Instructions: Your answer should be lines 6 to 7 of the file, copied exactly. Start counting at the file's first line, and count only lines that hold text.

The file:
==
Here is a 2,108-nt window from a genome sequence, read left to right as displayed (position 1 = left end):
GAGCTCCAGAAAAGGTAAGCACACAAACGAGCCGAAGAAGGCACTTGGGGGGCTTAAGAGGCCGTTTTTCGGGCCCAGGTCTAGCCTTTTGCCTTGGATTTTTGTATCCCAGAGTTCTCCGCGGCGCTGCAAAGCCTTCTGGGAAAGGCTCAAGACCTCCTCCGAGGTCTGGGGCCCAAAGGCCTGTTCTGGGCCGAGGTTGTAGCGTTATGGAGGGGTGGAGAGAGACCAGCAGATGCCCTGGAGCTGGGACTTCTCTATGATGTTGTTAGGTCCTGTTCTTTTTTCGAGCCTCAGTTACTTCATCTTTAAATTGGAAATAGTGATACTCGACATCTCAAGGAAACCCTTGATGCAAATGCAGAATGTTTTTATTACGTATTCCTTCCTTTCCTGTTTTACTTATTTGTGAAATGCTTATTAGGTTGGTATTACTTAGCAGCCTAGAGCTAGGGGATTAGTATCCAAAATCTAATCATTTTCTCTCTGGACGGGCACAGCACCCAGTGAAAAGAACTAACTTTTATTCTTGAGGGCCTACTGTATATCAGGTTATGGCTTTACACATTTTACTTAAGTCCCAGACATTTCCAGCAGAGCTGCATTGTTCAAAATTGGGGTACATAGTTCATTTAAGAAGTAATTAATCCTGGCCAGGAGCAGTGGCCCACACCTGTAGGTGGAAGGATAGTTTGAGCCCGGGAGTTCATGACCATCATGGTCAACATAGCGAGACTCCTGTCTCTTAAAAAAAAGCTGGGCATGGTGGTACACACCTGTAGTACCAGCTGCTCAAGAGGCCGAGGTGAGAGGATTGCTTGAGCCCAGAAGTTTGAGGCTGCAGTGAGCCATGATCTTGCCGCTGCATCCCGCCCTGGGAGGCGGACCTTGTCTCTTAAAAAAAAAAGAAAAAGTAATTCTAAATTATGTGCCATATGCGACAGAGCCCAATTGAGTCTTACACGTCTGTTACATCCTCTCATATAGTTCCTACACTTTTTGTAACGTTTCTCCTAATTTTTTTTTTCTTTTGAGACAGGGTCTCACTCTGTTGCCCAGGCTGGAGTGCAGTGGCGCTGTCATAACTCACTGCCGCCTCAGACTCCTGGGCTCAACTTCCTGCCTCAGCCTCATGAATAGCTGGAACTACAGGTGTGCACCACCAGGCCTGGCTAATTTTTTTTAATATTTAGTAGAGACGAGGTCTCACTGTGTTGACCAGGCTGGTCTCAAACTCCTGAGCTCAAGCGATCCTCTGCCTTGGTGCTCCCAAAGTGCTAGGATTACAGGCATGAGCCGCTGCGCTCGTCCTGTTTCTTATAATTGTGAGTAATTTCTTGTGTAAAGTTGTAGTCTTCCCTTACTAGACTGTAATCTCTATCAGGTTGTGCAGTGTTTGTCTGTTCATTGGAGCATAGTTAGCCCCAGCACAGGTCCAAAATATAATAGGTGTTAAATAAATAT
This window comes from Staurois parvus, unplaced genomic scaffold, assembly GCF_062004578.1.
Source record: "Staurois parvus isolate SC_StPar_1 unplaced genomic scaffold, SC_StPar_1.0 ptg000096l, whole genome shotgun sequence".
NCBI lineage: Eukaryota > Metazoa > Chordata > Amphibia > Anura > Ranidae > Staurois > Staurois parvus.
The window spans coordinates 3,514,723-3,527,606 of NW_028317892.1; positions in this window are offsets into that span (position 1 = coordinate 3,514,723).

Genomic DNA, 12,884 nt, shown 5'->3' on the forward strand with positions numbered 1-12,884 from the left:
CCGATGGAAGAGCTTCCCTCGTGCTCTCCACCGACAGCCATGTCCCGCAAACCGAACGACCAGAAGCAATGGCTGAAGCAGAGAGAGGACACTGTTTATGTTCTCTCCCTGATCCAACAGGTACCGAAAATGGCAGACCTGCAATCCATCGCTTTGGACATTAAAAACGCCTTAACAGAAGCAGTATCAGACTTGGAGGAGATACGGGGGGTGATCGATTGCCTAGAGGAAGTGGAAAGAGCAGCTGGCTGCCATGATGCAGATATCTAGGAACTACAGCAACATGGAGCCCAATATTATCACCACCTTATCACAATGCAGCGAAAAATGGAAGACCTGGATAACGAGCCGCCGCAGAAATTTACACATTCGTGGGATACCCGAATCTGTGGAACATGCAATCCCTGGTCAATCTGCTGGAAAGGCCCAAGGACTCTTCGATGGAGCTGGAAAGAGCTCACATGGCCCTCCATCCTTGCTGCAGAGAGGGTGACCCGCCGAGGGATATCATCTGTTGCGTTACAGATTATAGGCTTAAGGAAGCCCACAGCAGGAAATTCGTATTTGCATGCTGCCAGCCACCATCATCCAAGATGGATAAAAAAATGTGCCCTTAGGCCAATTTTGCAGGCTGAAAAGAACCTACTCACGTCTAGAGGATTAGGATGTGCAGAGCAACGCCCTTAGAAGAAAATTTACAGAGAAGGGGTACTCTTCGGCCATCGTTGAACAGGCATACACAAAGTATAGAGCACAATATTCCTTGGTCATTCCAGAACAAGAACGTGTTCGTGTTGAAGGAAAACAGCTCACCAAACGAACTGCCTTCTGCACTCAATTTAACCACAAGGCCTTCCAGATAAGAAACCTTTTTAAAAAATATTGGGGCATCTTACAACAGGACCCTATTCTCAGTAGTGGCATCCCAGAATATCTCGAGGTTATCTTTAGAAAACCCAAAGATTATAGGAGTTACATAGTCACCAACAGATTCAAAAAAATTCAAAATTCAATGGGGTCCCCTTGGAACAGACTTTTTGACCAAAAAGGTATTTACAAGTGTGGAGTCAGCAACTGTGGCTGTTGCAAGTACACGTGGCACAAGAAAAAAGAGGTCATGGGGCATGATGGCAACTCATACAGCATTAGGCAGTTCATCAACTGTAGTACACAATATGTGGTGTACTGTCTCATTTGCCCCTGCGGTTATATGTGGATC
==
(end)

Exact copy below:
The window spans coordinates 3,514,723-3,527,606 of NW_028317892.1; positions in this window are offsets into that span (position 1 = coordinate 3,514,723).

Genomic DNA, 12,884 nt, shown 5'->3' on the forward strand with positions numbered 1-12,884 from the left: